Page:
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On December 13, 1977, when then-prime minister Menachem Begin showed the ministerial security committee the plan to withdraw from Sinai that he had presented to Egypt, then-agriculture minister Ariel Sharon disagreed with him.

Sharon had another suggestion, which he thought was better. He did in May 2000, as well, when then-prime minister Ehud Barak carried out the Israel Defense Forces' withdrawal from the south of Lebanon. Sharon, then the leader of the Likud and head of the opposition, claimed that he had suggested leaving Lebanon a long time ago. Had his position been accepted, he said, Israel's situation would have been immeasurably better, and the evacuation of the security strip would not have been perceived as the IDF fleeing in alarm.

Now Sharon is showing us, this time as prime minister, how he carries out a withdrawal: He announces a disengagement plan from the whole of the Gaza Strip and, meanwhile, he orders the IDF to return to large parts of the territory (Beit Hanun, Jabalya) and deepen its hold on them.

This fickle approach is not characteristic only of the present circumstances: In Lebanon and during the peace negotiations with Egypt, Sharon advocated contradictory positions that aroused astonishment among those who heard him. On the face of it, he was in favor of evacuating Lebanon, but in reality he raised a hue and cry each time this initiative came up for discussion. He appeared to be supporting a peace agreement with then-president Anwar Sadat with all his might, but in practice he seemed to take every opportunity to sabotage the talks (especially by his control of the ministerial settlement committee, which would decide on building new settlements, or expanding them, at sensitive points in the negotiations). However, at crucial moments he helped Begin pass the peace agreement in the cabinet and Knesset.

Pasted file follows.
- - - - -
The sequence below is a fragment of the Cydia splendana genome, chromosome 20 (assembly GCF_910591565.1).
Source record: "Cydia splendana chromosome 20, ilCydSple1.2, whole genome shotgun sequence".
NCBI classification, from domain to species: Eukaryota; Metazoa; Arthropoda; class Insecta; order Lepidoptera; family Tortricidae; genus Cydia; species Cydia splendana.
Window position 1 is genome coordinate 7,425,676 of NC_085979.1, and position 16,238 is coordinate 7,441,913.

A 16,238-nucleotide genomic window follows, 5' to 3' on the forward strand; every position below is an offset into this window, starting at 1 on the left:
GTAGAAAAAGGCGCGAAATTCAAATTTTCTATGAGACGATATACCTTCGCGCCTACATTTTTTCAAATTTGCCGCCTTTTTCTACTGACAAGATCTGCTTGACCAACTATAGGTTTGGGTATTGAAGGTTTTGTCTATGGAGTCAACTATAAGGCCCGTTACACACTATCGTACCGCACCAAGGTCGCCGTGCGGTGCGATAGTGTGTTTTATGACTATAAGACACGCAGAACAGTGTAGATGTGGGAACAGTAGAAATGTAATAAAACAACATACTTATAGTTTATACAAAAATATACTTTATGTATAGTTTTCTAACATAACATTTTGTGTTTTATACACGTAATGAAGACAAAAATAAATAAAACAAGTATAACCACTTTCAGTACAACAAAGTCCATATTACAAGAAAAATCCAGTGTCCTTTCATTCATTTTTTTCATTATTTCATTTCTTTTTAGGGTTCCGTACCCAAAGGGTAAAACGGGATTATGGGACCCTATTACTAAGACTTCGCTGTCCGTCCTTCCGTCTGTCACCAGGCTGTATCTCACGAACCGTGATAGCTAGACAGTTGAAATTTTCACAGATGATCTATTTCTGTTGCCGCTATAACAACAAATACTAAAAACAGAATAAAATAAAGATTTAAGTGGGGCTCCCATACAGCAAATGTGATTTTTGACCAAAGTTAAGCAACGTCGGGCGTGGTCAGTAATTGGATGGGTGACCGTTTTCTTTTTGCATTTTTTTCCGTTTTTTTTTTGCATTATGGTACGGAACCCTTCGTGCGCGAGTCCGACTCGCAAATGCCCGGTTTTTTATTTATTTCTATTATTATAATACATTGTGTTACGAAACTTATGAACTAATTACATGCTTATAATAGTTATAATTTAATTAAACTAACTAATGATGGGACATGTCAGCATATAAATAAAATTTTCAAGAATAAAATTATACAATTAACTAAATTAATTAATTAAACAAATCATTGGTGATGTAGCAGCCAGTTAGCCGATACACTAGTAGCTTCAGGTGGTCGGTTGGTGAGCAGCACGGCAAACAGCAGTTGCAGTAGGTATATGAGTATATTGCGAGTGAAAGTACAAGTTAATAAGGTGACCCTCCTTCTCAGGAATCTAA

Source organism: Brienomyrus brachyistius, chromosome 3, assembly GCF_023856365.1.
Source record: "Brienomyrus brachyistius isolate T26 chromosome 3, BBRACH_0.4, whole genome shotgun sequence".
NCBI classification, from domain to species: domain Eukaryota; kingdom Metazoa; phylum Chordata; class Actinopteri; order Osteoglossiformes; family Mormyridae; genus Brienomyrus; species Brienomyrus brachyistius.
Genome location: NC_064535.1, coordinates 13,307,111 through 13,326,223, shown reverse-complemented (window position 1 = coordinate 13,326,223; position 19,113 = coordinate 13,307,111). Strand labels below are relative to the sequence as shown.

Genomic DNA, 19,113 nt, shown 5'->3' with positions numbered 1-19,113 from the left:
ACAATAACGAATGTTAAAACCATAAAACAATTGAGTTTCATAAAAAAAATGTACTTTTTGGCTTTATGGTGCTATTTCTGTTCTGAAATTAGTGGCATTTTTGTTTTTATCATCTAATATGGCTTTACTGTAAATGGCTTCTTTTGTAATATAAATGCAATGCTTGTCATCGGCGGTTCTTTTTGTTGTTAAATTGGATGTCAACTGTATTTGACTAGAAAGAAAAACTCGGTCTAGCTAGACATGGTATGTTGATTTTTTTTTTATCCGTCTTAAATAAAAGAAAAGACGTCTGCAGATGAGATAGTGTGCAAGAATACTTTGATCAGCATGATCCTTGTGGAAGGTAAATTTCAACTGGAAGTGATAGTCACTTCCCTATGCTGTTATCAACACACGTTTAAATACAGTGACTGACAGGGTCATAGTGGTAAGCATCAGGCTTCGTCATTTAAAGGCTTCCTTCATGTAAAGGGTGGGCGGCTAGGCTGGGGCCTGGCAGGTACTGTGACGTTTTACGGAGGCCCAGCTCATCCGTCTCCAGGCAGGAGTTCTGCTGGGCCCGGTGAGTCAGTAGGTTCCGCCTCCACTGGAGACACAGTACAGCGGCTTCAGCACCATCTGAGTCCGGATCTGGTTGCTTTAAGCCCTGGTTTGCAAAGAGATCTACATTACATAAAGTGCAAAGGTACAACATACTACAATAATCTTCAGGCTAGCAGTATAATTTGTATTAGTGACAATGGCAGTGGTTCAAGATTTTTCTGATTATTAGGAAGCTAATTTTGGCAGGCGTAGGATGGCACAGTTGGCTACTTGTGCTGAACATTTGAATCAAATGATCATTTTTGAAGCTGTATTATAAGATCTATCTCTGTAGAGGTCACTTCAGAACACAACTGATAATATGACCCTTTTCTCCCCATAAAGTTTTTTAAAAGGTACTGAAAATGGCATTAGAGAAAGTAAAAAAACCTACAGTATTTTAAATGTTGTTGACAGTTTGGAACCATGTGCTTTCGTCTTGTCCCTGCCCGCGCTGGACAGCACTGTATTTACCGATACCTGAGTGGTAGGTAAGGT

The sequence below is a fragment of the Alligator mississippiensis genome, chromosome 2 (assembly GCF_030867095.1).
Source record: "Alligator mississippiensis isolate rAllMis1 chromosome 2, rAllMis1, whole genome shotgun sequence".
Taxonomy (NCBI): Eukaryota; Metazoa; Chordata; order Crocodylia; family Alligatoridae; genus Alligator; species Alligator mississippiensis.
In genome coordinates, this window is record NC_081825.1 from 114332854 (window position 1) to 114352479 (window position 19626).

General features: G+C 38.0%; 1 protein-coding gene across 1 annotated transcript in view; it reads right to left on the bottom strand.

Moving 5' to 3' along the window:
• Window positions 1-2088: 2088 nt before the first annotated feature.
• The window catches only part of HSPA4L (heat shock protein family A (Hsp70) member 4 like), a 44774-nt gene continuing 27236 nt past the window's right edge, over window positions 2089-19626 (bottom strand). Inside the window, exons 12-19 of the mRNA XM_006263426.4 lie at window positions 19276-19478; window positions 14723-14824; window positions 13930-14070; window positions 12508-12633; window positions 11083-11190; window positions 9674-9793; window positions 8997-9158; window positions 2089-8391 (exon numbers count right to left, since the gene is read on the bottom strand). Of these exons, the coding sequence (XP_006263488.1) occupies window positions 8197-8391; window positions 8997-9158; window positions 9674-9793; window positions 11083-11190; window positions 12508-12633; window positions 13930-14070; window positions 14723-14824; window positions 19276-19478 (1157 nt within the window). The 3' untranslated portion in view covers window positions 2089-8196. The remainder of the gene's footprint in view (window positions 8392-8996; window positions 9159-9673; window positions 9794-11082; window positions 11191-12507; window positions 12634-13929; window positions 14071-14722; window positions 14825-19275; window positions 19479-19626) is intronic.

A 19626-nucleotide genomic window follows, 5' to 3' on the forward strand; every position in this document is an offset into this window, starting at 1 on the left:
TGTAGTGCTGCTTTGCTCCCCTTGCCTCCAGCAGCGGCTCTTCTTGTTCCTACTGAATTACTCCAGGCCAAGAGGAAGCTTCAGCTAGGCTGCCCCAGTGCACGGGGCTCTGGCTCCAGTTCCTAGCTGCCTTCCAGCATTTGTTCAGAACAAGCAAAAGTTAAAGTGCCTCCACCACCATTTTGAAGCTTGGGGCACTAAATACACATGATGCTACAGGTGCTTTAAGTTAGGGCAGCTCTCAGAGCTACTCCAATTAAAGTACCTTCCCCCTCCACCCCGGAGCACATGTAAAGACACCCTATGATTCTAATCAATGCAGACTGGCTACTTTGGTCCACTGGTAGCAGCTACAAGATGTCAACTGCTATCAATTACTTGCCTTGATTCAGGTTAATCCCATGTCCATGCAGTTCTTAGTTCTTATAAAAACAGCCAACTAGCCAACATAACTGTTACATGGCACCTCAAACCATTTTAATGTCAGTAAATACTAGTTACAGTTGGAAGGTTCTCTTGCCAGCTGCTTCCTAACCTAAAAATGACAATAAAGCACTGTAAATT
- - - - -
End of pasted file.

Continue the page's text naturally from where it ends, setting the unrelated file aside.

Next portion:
It was always difficult to understand Sharon and so it is today. Are the moves he is initiating merely tricks? Are they signs of a real conflict within him? Are they a reflection of cynical conformism that adapts itself to the changing circumstances? Should they be interpreted mainly in the context of a secret agenda intended to promote his personal goals?

One observation appears certain: Sharon is a very small strategist - as testified by the dead end he is now facing, having crushed the Palestinian Authority and its leadership. It is also evident that he continues to treat "Arabs" (Egyptians, Lebanese, Syrians or Palestinians) with total mistrust and sees his duty as strengthening Israel's security, with military and topographic means, more than in achieving peace.

The circumstances in which the disengagement plan is now imprisoned are a powerful illustration of Sharon's familiar behavior pattern. It is not acceptable to the IDF and it has structural weaknesses that raise doubts as to its wisdom and objective (how would it improve security, if the retreat enables the terror organizations to operate high-projectile weapons toward towns and communities within the Green Line?). The assumptions at its base are refuted daily (the world is not allowing Israel to attack Gaza without restraint in reaction to the Qassam rockets) and the Palestinians and international community are not reacting to the plan as Sharon had hoped (there is no one to take control in Gaza; evacuating the Strip will not be considered the end of the occupation - Israel will continue to be pressured to evacuate the West Bank, and the world will see the continued terror against it as a legitimate means to an end).

On the other hand, the precedence-setting importance of the withdrawal from Gaza is so crucial that the heart tends to forgive Sharon the contradictions inherent in his initiative and begs him to press on and complete the job, soon and according to proper procedure. If he believes in his plan's validity and usefulness, he must drastically shorten its execution process and not make moves - either political or military - to thwart it.